DCSIMG

Morrisons plan for tram-hit West End ‘fantastic’

Shandwick Place tramworks, with the site of the proposed Morrisons store on the right. Picture: Kate Chandler/ TSPL

Shandwick Place tramworks, with the site of the proposed Morrisons store on the right. Picture: Kate Chandler/ TSPL

 

TRADERS and business leaders have hailed a resurgence in the Capital’s West End after plans were unveiled for another supermarket to open in the tram-blighted area.

News that a Morrisons supermarket is now set to join giants Sainsbury’s and the existing Co-Op store in a so-called “traders’ triangle” at Shandwick Place has raised hopes of revitalisation in an area ravaged by four-years of infrastructure work for the transport project.

A metro-style Morrisons will takeover the premises of Jessops camera shop which closed last month after the firm went into administration in the wake of a significant decline in fortunes in 2012.

It comes just a few months after Sainsbury’s opened a new flagship store in the former Habitat building on Shandwick Place, explaining that the planned tram stop as a “great attraction” – and weeks after Tesco announced plans to open a new branch at the West End of Princes Street this summer.

Today, retail experts said fresh interest from big business signalled a reversal in fortunes for the beleaguered West End, which saw footfall slump by 32 per cent in 2012 amid widespread roadworks resulting from the trams scheme.

David Birrell, chief executive at Edinburgh Chamber of Commerce, said the new arrivals was “fantastic news” for the West End and “adds weight to suggestions that the tide is turning”.

He said: “The area has shown incredible resilience through a period of major upheaval and difficult trading conditions, and the commitment of both Tesco and Morrisons gives cause for optimism,”

And he said: “While we do not have details about whether the Tesco and Morrisons decisions equate to new jobs and fresh investment elsewhere in Edinburgh or beyond, it could herald a period of revitalisation for the whole area, with much needed economic benefits.”

Echoing these views, Mike Lamont, secretary of West End Community Council, said the investment from supermarkets created more choice for consumers and “shows confidence” in the future of the area raising “hopes for revitalisation”.

He added: “We’ve been talking with a lot of local business owners who have seen some very hard times recently – you only have to look at the number of businesses that have gone under in the past couple of years and at least some of that has to be down to the trams.”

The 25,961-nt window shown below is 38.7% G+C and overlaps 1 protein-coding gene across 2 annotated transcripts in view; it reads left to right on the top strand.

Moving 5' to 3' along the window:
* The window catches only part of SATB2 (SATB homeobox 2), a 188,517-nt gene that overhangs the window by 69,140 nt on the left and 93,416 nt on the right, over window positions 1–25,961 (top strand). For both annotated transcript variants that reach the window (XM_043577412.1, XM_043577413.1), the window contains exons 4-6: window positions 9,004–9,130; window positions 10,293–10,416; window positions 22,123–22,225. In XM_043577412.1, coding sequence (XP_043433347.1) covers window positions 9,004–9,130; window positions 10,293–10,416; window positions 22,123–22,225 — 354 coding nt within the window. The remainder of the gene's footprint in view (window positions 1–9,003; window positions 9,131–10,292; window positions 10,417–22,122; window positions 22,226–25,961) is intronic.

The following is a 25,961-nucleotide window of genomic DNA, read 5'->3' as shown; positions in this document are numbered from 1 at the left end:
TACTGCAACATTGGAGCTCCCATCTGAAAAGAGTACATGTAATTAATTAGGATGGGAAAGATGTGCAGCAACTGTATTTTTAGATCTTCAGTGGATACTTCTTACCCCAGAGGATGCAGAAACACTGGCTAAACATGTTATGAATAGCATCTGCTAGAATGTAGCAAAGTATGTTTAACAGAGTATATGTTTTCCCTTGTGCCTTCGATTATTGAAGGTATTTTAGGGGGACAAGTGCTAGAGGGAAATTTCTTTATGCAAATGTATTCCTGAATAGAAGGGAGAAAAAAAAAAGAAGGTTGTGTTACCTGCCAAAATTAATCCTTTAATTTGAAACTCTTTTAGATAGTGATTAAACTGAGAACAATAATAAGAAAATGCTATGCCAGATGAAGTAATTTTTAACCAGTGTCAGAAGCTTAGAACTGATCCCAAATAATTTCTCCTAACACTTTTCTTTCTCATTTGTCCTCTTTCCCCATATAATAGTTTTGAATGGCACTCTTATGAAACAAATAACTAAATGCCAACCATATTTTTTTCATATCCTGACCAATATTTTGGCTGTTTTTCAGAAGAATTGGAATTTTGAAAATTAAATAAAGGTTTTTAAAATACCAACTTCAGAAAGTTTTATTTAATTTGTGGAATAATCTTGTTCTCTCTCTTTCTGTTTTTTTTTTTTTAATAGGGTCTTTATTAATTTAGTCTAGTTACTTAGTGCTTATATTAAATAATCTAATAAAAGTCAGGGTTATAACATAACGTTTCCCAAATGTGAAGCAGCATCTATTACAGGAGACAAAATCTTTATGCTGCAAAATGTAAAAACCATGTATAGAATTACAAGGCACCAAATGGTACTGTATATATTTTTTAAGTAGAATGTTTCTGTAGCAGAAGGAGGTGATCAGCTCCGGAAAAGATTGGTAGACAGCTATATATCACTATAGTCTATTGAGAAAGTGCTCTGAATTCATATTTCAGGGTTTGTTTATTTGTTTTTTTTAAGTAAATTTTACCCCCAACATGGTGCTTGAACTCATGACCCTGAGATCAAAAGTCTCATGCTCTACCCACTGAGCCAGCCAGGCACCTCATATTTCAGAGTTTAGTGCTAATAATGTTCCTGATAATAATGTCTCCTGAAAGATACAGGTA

Last year, a report by Essential Edinburgh – which runs the city-centre business improvement district – showed a huge drop in visitor numbers to the city centre caused by the tram works.

Princes Street saw a drop of 14 per cent while Shandwick Place witnessed a collapse in footfall, with a 32 per cent drop on 2011.

Both areas are affected by tram works, with Shandwick Place closed to traffic as the road is dug up for the transport project. Chief executive Andy Neal today said the West End was “likely to become a prime location once the trams are up and running” in 2014.

“I’m delighted to see these big names coming back to the city centre and I’m sure the competition and demands of the market will decide which stores thrive,” he said. “I think this definitely could signal a revitalisation for the area, I think Shandwick Place will come out of this really strongly as a key location. It’s likely to be one of the first places visitors come to in the city so will no doubt benefit from impulse sales, and the kinds of things people need to purchase when they first arrive. Supermarkets fit into that requirement well, which is probably why so many are seeing it as a prime location.”

But concerns have been aired about the growing concentration of giant supermarkets squeezing out independent retailers. Gordon Henderson, of the Federation of Small Businesses, said he was “slightly worried” about big chains forcing out smaller local food providers.

“Having been in the area recently supermarkets seem to be about the only thing that’s still open,” he said. “However, I have spoken to people in the area and the general view of the supermarkets is quite positive, as they are seen to drive footfall to the area.”